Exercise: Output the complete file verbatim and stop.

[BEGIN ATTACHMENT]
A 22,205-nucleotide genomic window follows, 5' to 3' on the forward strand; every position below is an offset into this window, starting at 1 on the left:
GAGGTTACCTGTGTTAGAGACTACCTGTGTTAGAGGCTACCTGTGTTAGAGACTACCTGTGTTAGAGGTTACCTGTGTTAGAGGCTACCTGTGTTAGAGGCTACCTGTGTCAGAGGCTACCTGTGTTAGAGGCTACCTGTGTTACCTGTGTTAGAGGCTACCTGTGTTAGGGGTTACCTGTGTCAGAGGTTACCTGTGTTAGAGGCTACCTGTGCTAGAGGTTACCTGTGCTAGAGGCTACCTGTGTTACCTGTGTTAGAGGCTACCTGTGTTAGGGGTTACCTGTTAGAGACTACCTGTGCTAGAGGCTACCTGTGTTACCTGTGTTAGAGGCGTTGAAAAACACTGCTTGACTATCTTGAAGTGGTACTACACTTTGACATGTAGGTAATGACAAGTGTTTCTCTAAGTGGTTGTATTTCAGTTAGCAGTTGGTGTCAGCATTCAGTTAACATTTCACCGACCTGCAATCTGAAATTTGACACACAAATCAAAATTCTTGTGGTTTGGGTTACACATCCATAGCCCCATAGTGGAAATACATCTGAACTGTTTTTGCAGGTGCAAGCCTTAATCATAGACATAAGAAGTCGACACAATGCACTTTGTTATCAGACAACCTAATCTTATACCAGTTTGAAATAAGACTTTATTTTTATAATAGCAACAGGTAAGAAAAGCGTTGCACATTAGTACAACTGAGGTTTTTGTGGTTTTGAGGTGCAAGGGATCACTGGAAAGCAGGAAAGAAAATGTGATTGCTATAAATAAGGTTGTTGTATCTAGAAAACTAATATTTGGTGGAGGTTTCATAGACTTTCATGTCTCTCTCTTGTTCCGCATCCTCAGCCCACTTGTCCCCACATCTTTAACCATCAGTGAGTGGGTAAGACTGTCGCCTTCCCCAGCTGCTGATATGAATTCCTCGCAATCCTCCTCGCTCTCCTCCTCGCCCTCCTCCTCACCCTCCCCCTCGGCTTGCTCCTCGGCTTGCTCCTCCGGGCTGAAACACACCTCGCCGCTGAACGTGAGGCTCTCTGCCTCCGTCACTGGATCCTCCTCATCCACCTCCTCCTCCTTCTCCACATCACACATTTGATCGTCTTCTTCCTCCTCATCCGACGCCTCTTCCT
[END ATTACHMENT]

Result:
A 22,205-nucleotide genomic window follows, 5' to 3' on the forward strand; every position below is an offset into this window, starting at 1 on the left:
GAGGTTACCTGTGTTAGAGACTACCTGTGTTAGAGGCTACCTGTGTTAGAGACTACCTGTGTTAGAGGTTACCTGTGTTAGAGGCTACCTGTGTTAGAGGCTACCTGTGTCAGAGGCTACCTGTGTTAGAGGCTACCTGTGTTACCTGTGTTAGAGGCTACCTGTGTTAGGGGTTACCTGTGTCAGAGGTTACCTGTGTTAGAGGCTACCTGTGCTAGAGGTTACCTGTGCTAGAGGCTACCTGTGTTACCTGTGTTAGAGGCTACCTGTGTTAGGGGTTACCTGTTAGAGACTACCTGTGCTAGAGGCTACCTGTGTTACCTGTGTTAGAGGCGTTGAAAAACACTGCTTGACTATCTTGAAGTGGTACTACACTTTGACATGTAGGTAATGACAAGTGTTTCTCTAAGTGGTTGTATTTCAGTTAGCAGTTGGTGTCAGCATTCAGTTAACATTTCACCGACCTGCAATCTGAAATTTGACACACAAATCAAAATTCTTGTGGTTTGGGTTACACATCCATAGCCCCATAGTGGAAATACATCTGAACTGTTTTTGCAGGTGCAAGCCTTAATCATAGACATAAGAAGTCGACACAATGCACTTTGTTATCAGACAACCTAATCTTATACCAGTTTGAAATAAGACTTTATTTTTATAATAGCAACAGGTAAGAAAAGCGTTGCACATTAGTACAACTGAGGTTTTTGTGGTTTTGAGGTGCAAGGGATCACTGGAAAGCAGGAAAGAAAATGTGATTGCTATAAATAAGGTTGTTGTATCTAGAAAACTAATATTTGGTGGAGGTTTCATAGACTTTCATGTCTCTCTCTTGTTCCGCATCCTCAGCCCACTTGTCCCCACATCTTTAACCATCAGTGAGTGGGTAAGACTGTCGCCTTCCCCAGCTGCTGATATGAATTCCTCGCAATCCTCCTCGCTCTCCTCCTCGCCCTCCTCCTCACCCTCCCCCTCGGCTTGCTCCTCGGCTTGCTCCTCCGGGCTGAAACACACCTCGCCGCTGAACGTGAGGCTCTCTGCCTCCGTCACTGGATCCTCCTCATCCACCTCCTCCTCCTTCTCCACATCACACATTTGATCGTCTTCTTCCTCCTCATCCGACGCCTCTTCCT